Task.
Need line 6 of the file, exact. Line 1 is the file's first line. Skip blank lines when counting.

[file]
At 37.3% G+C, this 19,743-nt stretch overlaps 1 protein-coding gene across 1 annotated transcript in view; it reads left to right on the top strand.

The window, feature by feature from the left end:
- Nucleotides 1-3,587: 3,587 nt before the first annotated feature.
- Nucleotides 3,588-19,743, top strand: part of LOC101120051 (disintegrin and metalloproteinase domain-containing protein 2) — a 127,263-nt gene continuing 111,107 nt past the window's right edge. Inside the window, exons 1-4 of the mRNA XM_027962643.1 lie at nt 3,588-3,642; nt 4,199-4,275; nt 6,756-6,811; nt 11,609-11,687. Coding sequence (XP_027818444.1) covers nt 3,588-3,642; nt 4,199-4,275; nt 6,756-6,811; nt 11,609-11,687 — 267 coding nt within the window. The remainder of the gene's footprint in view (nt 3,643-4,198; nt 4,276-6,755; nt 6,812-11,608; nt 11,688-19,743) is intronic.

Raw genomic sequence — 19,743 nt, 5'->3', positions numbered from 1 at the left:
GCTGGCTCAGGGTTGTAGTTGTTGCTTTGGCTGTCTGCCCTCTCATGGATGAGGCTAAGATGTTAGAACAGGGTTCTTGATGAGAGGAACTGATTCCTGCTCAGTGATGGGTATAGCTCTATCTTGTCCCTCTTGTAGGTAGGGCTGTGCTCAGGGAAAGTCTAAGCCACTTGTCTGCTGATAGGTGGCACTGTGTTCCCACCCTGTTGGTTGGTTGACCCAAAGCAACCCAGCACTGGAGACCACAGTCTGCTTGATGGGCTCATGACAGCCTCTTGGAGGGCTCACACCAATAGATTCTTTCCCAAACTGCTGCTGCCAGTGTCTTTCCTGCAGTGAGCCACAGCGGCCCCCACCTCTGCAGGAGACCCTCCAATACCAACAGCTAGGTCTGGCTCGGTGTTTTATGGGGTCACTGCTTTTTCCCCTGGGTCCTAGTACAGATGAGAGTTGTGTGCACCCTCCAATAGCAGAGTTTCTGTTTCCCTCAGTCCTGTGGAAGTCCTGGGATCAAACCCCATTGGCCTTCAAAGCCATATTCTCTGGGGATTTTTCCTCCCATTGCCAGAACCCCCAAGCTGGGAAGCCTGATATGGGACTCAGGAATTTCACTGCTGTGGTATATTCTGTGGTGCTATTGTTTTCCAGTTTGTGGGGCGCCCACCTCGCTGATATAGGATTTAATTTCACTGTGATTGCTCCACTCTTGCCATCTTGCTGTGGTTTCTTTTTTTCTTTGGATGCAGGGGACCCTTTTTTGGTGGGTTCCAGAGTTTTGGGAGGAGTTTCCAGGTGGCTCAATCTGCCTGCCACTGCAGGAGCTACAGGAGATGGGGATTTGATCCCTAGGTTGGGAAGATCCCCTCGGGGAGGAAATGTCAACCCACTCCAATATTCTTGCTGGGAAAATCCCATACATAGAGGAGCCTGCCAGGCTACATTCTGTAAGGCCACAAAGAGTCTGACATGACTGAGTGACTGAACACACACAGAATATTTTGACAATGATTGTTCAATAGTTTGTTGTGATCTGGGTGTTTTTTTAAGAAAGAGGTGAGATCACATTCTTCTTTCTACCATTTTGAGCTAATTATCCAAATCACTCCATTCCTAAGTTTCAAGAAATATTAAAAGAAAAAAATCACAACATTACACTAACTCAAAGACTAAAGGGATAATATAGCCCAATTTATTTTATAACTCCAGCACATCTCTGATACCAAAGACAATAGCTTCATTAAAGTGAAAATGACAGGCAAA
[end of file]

GCTGGCTCAGGGTTGTAGTTGTTGCTTTGGCTGTCTGCCCTCTCATGGATGAGGCTAAGATGTTAGAACAGGGTTCTTGATGAGAGGAACTGATTCCTGCTCAGTGATGGGTATAGCTCTATCTTGTCCCTCTTGTAGGTAGGGCTGTGCTCAGGGAAAGTCTAAGCCACTTGTCTGCTGATAGGTGGCACTGTGTTCCCACCCTGTTGGTTGGTTGACCCAAAGCAACCCAGCACTGGAGACCACAGTCTGCTTGATGGGCTCATGACAGCCTCTTGGAGGGCTCACACCAATAGATTCTTTCCCAAACTGCTGCTGCCAGTGTCTTTCCTGCAGTGAGCCACAGCGGCCCCCACCTCTGCAGGAGACCCTCCAATACCAACAGCTAGGTCTGGCTCGGTGTTTTATGGGGTCACTGCTTTTTCCCCTGGGTCCTAGTACAGATGAGAGTTGTGTGCACCCTCCAATAGCAGAGTTTCTGTTTCCCTCAGTCCTGTGGAAGTCCTGGGATCAAACCCCATTGGCCTTCAAAGCCATATTCTCTGGGGATTTTTCCTCCCATTGCCAGAACCCCCAAGCTGGGAAGCCTGATATGGGACTCAGGAATTTCACTGCTGTGGTATATTCTGTGGTGCTATTGTTTTCCAGTTTGTGGGGCGCCCACCTCGCTGATATAGGATTTAATTTCACTGTGATTGCTCCACTCTTGCCATCTTGCTGTGGTTTCTTTTTTTCTTTGGATGCAGGGGACCCTTTTTTGGTGGGTTCCAGAGTTTTGGGAGGAGTTTCCAGGTGGCTCAATCTGCCTGCCACTGCAGGAGCTACAGGAGATGGGGATTTGATCCCTAGGTTGGGAAGATCCCCTCGGGGAGGAAATGTCAACCCACTCCAATATTCTTGCTGGGAAAATCCCATACATAGAGGAGCCTGCCAGGCTACATTCTGTAAGGCCACAAAGAGTCTGACATGACTGAGTGACTGAACACACACAGAATATTTTGACAATGATTGTTCAATAGTTTGTTGTGATCTGGGTGTTTTTTTAAGAAAGAGGTGAGATCACATTCTTCTTTCTACCATTTTGAGCTAATTATCCAAATCACTCCATTCCTAAGTTTCAAGAAATATTAAAAGAAAAAAATCACAACATTACACTAACTCAAAGACTAAAGGGATAATATAGCCCAATTTATTTTATAACTCCAGCACATCTCTGATACCAAAGACAATAGCTTCATTAAAGTGAAAATGACAGGCAAA